Monoclonal antibodies (MAbs) directed against epitopes in the V2 domain of human immunodeficiency virus type 1 gp120 often possess neutralizing activity, but these generally are highly type specific, neutralize only laboratory isolates, or have low potency. The most potent of these is C108g, directed against a type-specific epitope in HXB2 and BaL gp120s, which is glycan dependent and, in contrast to previous reports, dependent on intact disulfide bonds. This epitope was introduced into two primary Envs, derived from a neutralization-sensitive (SF162) and a neutralization-resistant (JR-FL) isolate, by substitution of two residues and, for SF162, addition of an N-linked glycosylation site. C108g effectively neutralized both variant Envs with considerably higher potency than standard MAbs against the V3 and CD4-binding domains and the broadly neutralizing MAbs 2G12 and 2F5. These amino acid substitutions also introduced the epitope recognized by a second V2-specific MAb, 10/76b, but this MAb possessed potent neutralizing activity only in the absence of the glycan required for C108g reactivity. In contrast to other gp120-specific neutralizing MAbs, C108g did not block binding of soluble Env proteins to either the CD4 or the CCR5 receptor, but studies with a fusion-arrested Env indicated that C108g neutralized at a step preceding the one blocked by the gp41-specific MAb, 2F5. These results indicate that the V1/V2 domain possesses targets that mediate potent neutralization of primary viral isolates via a novel mechanism and suggest that inclusion of carbohydrate determinants into these epitopes may help overcome the indirect masking effects that limit the neutralizing potency of antibodies commonly produced after infection.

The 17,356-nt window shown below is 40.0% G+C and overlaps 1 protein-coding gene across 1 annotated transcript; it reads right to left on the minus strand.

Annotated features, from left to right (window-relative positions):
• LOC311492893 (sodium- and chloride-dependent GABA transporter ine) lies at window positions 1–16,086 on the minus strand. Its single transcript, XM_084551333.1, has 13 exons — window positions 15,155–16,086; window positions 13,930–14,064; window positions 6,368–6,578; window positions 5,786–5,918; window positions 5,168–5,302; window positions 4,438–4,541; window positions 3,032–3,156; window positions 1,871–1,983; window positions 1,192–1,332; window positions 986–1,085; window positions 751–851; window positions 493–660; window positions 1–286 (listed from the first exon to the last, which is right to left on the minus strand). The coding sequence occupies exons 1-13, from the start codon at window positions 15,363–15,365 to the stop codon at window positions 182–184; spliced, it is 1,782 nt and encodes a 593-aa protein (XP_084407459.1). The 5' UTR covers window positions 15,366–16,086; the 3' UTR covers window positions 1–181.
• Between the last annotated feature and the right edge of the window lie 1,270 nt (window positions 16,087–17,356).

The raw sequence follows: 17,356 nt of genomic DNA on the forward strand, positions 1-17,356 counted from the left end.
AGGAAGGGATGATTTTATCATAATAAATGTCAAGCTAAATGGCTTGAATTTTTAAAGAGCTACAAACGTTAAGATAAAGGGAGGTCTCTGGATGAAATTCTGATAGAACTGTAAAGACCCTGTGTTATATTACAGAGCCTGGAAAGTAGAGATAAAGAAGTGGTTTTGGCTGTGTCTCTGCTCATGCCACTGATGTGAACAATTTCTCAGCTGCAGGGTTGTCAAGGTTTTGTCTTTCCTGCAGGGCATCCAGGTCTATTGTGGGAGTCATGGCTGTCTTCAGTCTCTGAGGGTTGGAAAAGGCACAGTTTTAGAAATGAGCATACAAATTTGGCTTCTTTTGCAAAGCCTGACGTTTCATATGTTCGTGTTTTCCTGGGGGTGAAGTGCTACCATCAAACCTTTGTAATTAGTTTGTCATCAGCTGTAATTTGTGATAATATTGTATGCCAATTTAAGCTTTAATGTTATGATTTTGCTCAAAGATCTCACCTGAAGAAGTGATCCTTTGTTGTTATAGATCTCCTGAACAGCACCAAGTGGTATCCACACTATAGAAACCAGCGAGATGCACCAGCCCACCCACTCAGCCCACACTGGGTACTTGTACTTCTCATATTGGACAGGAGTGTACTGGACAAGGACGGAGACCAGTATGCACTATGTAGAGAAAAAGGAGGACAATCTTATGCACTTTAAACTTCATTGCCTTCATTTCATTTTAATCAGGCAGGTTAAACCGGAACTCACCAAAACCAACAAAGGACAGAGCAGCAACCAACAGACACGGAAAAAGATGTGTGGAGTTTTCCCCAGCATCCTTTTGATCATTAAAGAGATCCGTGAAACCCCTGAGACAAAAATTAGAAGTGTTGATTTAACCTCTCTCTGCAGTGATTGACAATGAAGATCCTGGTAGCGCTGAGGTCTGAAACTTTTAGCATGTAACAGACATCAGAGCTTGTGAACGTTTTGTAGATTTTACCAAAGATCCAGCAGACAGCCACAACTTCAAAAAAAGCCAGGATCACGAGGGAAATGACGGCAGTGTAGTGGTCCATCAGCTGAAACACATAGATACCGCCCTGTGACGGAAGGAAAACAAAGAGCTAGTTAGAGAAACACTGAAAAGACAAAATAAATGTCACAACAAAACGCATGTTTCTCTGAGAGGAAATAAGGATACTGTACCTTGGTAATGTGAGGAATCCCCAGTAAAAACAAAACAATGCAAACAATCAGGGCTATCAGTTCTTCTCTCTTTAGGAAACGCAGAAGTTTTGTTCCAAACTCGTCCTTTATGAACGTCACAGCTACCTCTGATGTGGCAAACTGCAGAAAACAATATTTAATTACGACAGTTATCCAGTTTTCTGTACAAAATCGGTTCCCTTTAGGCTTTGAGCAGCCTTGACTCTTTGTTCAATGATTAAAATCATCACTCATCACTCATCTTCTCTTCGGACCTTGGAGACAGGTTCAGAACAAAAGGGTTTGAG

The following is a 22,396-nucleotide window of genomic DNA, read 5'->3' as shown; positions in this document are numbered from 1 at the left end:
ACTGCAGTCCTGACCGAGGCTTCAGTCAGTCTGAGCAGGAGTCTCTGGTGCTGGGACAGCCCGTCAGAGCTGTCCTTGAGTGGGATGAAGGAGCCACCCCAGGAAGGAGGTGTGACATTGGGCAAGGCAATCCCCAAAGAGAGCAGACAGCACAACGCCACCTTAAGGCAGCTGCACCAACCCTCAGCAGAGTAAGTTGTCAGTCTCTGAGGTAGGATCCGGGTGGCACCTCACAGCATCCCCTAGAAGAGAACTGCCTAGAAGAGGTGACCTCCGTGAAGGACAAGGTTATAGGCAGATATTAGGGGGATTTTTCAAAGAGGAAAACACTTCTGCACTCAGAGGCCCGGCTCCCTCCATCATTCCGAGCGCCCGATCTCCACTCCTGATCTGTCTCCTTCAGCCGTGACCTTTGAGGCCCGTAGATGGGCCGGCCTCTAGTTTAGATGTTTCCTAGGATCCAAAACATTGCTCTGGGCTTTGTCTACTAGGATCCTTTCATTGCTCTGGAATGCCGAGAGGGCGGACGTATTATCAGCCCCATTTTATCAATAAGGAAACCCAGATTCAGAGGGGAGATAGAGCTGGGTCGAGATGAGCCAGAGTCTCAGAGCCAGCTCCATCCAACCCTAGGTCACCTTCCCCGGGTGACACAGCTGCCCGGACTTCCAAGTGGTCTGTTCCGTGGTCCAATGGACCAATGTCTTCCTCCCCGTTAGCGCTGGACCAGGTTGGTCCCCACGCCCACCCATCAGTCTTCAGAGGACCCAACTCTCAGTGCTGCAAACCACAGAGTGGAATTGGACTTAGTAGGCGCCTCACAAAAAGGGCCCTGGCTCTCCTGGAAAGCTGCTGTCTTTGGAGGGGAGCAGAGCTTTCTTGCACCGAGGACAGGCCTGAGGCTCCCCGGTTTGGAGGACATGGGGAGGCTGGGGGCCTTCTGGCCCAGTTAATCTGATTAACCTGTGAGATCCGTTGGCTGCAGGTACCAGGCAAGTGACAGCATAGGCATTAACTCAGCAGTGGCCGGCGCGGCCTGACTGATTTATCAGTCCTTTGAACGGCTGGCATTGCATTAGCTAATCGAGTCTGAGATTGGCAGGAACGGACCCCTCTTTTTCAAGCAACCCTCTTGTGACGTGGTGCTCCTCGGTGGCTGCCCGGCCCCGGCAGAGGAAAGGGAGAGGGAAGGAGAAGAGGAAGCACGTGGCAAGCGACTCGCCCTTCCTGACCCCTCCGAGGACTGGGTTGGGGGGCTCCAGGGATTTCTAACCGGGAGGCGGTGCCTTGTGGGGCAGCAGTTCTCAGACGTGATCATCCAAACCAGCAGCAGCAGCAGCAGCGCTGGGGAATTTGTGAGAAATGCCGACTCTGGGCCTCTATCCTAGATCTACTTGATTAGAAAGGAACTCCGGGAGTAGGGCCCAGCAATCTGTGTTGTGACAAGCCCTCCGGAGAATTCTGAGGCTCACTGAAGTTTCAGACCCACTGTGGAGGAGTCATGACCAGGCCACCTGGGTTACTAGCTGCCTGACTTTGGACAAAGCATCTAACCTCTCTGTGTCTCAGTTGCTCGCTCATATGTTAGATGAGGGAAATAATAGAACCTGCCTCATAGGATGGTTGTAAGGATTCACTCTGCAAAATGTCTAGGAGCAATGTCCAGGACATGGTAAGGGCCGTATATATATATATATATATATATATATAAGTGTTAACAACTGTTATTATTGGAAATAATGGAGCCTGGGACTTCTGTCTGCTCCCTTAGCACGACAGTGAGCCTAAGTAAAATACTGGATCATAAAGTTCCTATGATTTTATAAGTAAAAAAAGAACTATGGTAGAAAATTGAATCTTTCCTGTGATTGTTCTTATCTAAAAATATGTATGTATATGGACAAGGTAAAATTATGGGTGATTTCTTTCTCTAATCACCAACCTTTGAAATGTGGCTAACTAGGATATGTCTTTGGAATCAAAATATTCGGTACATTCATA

All Science Journal Classification (ASJC) codes
- Insect Science